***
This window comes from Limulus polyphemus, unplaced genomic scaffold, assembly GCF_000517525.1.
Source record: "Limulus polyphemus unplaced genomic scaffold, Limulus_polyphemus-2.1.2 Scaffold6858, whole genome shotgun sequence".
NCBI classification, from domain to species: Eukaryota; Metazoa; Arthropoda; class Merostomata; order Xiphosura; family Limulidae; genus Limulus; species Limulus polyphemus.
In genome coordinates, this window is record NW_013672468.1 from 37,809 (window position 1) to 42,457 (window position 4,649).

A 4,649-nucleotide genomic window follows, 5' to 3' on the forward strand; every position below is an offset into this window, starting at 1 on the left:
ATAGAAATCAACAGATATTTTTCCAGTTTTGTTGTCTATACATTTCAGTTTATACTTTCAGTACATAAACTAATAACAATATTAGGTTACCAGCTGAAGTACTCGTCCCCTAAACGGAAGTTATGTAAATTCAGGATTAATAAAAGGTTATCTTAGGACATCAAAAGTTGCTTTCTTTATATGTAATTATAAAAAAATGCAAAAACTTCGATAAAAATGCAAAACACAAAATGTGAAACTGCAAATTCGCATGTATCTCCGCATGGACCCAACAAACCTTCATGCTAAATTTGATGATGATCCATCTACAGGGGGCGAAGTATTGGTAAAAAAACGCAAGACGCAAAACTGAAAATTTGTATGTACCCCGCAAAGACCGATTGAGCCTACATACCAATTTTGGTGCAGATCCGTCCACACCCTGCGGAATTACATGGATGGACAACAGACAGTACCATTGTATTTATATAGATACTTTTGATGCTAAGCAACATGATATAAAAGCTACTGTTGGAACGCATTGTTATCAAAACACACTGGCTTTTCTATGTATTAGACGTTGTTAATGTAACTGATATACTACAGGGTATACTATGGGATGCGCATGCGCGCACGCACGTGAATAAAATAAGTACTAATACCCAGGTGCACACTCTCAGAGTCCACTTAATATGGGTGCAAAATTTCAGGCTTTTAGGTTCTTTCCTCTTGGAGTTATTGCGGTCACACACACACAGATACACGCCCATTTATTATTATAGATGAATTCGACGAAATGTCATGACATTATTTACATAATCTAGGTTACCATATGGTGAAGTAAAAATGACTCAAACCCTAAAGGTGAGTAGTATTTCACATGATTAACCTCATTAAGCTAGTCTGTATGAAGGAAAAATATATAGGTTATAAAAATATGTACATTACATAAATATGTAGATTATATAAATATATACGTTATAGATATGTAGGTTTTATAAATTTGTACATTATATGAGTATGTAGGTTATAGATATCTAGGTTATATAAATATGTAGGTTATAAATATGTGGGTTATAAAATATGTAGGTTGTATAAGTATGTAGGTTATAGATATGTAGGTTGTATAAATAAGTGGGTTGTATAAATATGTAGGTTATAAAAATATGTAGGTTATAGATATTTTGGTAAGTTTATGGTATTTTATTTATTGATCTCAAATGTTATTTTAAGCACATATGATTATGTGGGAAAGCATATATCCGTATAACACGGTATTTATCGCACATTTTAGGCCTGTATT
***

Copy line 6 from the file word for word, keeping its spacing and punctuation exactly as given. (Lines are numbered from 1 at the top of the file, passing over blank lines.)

ATAGAAATCAACAGATATTTTTCCAGTTTTGTTGTCTATACATTTCAGTTTATACTTTCAGTACATAAACTAATAACAATATTAGGTTACCAGCTGAAGTACTCGTCCCCTAAACGGAAGTTATGTAAATTCAGGATTAATAAAAGGTTATCTTAGGACATCAAAAGTTGCTTTCTTTATATGTAATTATAAAAAAATGCAAAAACTTCGATAAAAATGCAAAACACAAAATGTGAAACTGCAAATTCGCATGTATCTCCGCATGGACCCAACAAACCTTCATGCTAAATTTGATGATGATCCATCTACAGGGGGCGAAGTATTGGTAAAAAAACGCAAGACGCAAAACTGAAAATTTGTATGTACCCCGCAAAGACCGATTGAGCCTACATACCAATTTTGGTGCAGATCCGTCCACACCCTGCGGAATTACATGGATGGACAACAGACAGTACCATTGTATTTATATAGATACTTTTGATGCTAAGCAACATGATATAAAAGCTACTGTTGGAACGCATTGTTATCAAAACACACTGGCTTTTCTATGTATTAGACGTTGTTAATGTAACTGATATACTACAGGGTATACTATGGGATGCGCATGCGCGCACGCACGTGAATAAAATAAGTACTAATACCCAGGTGCACACTCTCAGAGTCCACTTAATATGGGTGCAAAATTTCAGGCTTTTAGGTTCTTTCCTCTTGGAGTTATTGCGGTCACACACACACAGATACACGCCCATTTATTATTATAGATGAATTCGACGAAATGTCATGACATTATTTACATAATCTAGGTTACCATATGGTGAAGTAAAAATGACTCAAACCCTAAAGGTGAGTAGTATTTCACATGATTAACCTCATTAAGCTAGTCTGTATGAAGGAAAAATATATAGGTTATAAAAATATGTACATTACATAAATATGTAGATTATATAAATATATACGTTATAGATATGTAGGTTTTATAAATTTGTACATTATATGAGTATGTAGGTTATAGATATCTAGGTTATATAAATATGTAGGTTATAAATATGTGGGTTATAAAATATGTAGGTTGTATAAGTATGTAGGTTATAGATATGTAGGTTGTATAAATAAGTGGGTTGTATAAATATGTAGGTTATAAAAATATGTAGGTTATAGATATTTTGGTAAGTTTATGGTATTTTATTTATTGATCTCAAATGTTATTTTAAGCACATATGATTATGTGGGAAAGCATATATCCGTATAACACGGTATTTATCGCACATTTTAGGCCTGTATT